Beneath my desperate hands, the undernap goes to partially healed scar tissue, smooth and thin. I pull the bone shard I’d smuggled, my laugh the silent jiggle of liquid filled lungs, and nothing more. If Matris knew her lash counters had missed it, she’d have them strung up by their thumbs for a week. My incision is slow and precise, matching the original, hair for hair. I can’t leave any evidence of my excursion. A soft blue light seeps through the cut. I push apart the layers and press my head through. Air hits my face, and the instinct to cough catches me by surprise. No waste, I think to myself, but it is too late. Sleep balm spews from my mouth, my nose, as sweet air fills them, quickly washing away a metallic aftertaste.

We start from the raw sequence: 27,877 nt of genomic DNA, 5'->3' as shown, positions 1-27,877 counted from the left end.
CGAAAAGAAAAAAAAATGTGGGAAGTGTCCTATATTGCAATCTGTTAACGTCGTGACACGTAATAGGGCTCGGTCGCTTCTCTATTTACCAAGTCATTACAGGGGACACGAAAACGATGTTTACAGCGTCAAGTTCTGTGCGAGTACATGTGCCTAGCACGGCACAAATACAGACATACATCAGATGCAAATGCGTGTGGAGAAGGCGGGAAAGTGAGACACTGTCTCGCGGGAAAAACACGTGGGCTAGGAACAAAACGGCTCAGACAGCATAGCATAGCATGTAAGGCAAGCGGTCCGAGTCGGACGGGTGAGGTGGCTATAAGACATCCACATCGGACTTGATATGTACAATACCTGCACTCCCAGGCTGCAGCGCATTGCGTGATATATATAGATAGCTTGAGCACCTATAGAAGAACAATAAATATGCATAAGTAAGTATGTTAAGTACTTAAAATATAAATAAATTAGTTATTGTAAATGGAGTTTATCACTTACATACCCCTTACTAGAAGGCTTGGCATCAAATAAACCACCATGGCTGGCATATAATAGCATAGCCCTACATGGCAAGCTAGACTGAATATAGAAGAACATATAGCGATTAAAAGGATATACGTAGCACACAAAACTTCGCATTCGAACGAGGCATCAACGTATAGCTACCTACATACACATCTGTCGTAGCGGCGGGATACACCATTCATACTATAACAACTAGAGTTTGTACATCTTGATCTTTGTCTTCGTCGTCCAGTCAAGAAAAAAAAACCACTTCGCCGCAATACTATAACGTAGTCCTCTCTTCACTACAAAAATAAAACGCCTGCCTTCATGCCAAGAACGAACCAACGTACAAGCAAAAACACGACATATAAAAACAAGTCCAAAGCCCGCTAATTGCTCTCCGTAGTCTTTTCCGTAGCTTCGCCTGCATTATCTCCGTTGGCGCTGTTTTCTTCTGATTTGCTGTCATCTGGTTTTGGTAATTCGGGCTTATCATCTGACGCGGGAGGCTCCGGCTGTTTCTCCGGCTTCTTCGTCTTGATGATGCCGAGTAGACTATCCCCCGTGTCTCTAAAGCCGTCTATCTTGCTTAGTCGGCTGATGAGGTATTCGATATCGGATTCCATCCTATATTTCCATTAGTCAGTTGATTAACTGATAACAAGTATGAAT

“Daidi’s bells,” I curse upon the memory of every heart father there ever was. I recoil, and cover my mouth with balm-slick hands. I’d imagined my first words upon this new world would be something more profound, something graceful and fitting of the clan’s future matriarch.
I look around, the cargo hold half full of other families still in stasis. I can smell the pretension through their sleepskins, prominent families who don’t care how the gristle is shucked as long as they wake up in a perfect replica of their former homes, details ironed out to every button upon their sofas, every scuff upon their cycl-scaled floors, and right on down to the creek of the boneboards beneath. Matris says they have forgotten that we are nomads, and that it is for the best. It is better for them to focus their efforts on infusing the economy and advancing technology, than worrying over the droll trivialities of beastwork.